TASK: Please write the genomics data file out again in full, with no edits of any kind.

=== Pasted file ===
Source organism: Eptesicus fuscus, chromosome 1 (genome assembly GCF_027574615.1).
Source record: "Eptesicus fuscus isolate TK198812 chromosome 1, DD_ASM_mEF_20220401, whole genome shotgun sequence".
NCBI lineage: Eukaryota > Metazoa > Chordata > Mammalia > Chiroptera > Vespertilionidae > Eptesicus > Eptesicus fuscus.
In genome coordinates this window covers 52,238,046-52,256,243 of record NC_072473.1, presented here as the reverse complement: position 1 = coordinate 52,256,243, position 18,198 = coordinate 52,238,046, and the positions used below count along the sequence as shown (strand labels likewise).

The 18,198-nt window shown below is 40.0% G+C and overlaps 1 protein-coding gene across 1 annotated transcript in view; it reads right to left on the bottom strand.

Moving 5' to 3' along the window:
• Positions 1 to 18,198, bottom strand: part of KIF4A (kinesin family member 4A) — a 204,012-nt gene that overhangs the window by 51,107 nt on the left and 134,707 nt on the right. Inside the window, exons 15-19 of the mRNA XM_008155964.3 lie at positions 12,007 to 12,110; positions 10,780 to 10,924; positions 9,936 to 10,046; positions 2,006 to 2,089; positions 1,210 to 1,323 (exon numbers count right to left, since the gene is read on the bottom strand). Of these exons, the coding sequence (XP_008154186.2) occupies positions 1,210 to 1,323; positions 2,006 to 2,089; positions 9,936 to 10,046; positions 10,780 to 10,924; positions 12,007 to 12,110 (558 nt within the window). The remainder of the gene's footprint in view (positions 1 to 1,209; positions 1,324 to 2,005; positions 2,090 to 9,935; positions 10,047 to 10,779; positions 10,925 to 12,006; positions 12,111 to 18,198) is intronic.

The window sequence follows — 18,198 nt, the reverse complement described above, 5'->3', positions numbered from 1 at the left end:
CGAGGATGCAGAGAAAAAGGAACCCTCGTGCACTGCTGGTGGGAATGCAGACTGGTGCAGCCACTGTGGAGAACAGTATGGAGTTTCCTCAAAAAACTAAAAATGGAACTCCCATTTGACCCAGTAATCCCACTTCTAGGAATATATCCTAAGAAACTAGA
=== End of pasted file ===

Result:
Source organism: Eptesicus fuscus, chromosome 1 (genome assembly GCF_027574615.1).
Source record: "Eptesicus fuscus isolate TK198812 chromosome 1, DD_ASM_mEF_20220401, whole genome shotgun sequence".
NCBI lineage: Eukaryota > Metazoa > Chordata > Mammalia > Chiroptera > Vespertilionidae > Eptesicus > Eptesicus fuscus.
In genome coordinates this window covers 52,238,046-52,256,243 of record NC_072473.1, presented here as the reverse complement: position 1 = coordinate 52,256,243, position 18,198 = coordinate 52,238,046, and the positions used below count along the sequence as shown (strand labels likewise).

The 18,198-nt window shown below is 40.0% G+C and overlaps 1 protein-coding gene across 1 annotated transcript in view; it reads right to left on the bottom strand.

Moving 5' to 3' along the window:
• Positions 1 to 18,198, bottom strand: part of KIF4A (kinesin family member 4A) — a 204,012-nt gene that overhangs the window by 51,107 nt on the left and 134,707 nt on the right. Inside the window, exons 15-19 of the mRNA XM_008155964.3 lie at positions 12,007 to 12,110; positions 10,780 to 10,924; positions 9,936 to 10,046; positions 2,006 to 2,089; positions 1,210 to 1,323 (exon numbers count right to left, since the gene is read on the bottom strand). Of these exons, the coding sequence (XP_008154186.2) occupies positions 1,210 to 1,323; positions 2,006 to 2,089; positions 9,936 to 10,046; positions 10,780 to 10,924; positions 12,007 to 12,110 (558 nt within the window). The remainder of the gene's footprint in view (positions 1 to 1,209; positions 1,324 to 2,005; positions 2,090 to 9,935; positions 10,047 to 10,779; positions 10,925 to 12,006; positions 12,111 to 18,198) is intronic.

The window sequence follows — 18,198 nt, the reverse complement described above, 5'->3', positions numbered from 1 at the left end:
CGAGGATGCAGAGAAAAAGGAACCCTCGTGCACTGCTGGTGGGAATGCAGACTGGTGCAGCCACTGTGGAGAACAGTATGGAGTTTCCTCAAAAAACTAAAAATGGAACTCCCATTTGACCCAGTAATCCCACTTCTAGGAATATATCCTAAGAAACTAGA